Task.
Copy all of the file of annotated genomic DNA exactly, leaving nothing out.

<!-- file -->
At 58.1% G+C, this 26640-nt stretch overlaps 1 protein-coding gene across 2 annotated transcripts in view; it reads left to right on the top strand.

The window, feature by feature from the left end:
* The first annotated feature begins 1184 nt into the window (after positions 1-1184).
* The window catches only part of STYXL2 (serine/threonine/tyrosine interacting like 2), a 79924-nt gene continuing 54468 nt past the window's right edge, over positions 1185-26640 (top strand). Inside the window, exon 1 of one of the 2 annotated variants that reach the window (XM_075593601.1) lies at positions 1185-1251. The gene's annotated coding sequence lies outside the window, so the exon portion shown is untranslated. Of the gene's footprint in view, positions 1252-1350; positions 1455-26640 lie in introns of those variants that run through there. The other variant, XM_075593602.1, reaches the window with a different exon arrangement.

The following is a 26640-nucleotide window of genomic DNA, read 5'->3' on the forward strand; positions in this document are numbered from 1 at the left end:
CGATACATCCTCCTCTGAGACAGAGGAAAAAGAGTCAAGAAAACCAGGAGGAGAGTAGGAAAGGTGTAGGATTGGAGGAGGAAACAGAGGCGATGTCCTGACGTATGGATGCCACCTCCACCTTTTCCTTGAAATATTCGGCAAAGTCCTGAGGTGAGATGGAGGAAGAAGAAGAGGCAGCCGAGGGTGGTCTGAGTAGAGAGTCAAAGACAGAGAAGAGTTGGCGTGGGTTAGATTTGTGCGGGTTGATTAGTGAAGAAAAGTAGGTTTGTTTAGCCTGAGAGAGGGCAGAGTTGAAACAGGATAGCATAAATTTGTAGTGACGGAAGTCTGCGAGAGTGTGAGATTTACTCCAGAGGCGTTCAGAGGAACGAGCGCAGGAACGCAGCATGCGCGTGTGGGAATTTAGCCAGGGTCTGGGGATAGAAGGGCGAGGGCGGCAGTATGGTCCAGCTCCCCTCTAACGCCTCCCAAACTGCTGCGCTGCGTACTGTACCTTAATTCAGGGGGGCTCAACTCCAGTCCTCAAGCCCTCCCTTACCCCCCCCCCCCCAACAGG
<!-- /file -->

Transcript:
At 58.1% G+C, this 26640-nt stretch overlaps 1 protein-coding gene across 2 annotated transcripts in view; it reads left to right on the top strand.

The window, feature by feature from the left end:
* The first annotated feature begins 1184 nt into the window (after positions 1-1184).
* The window catches only part of STYXL2 (serine/threonine/tyrosine interacting like 2), a 79924-nt gene continuing 54468 nt past the window's right edge, over positions 1185-26640 (top strand). Inside the window, exon 1 of one of the 2 annotated variants that reach the window (XM_075593601.1) lies at positions 1185-1251. The gene's annotated coding sequence lies outside the window, so the exon portion shown is untranslated. Of the gene's footprint in view, positions 1252-1350; positions 1455-26640 lie in introns of those variants that run through there. The other variant, XM_075593602.1, reaches the window with a different exon arrangement.

The following is a 26640-nucleotide window of genomic DNA, read 5'->3' on the forward strand; positions in this document are numbered from 1 at the left end:
CGATACATCCTCCTCTGAGACAGAGGAAAAAGAGTCAAGAAAACCAGGAGGAGAGTAGGAAAGGTGTAGGATTGGAGGAGGAAACAGAGGCGATGTCCTGACGTATGGATGCCACCTCCACCTTTTCCTTGAAATATTCGGCAAAGTCCTGAGGTGAGATGGAGGAAGAAGAAGAGGCAGCCGAGGGTGGTCTGAGTAGAGAGTCAAAGACAGAGAAGAGTTGGCGTGGGTTAGATTTGTGCGGGTTGATTAGTGAAGAAAAGTAGGTTTGTTTAGCCTGAGAGAGGGCAGAGTTGAAACAGGATAGCATAAATTTGTAGTGACGGAAGTCTGCGAGAGTGTGAGATTTACTCCAGAGGCGTTCAGAGGAACGAGCGCAGGAACGCAGCATGCGCGTGTGGGAATTTAGCCAGGGTCTGGGGATAGAAGGGCGAGGGCGGCAGTATGGTCCAGCTCCCCTCTAACGCCTCCCAAACTGCTGCGCTGCGTACTGTACCTTAATTCAGGGGGGCTCAACTCCAGTCCTCAAGCCCTCCCTTACCCCCCCCCCCCCAACAGG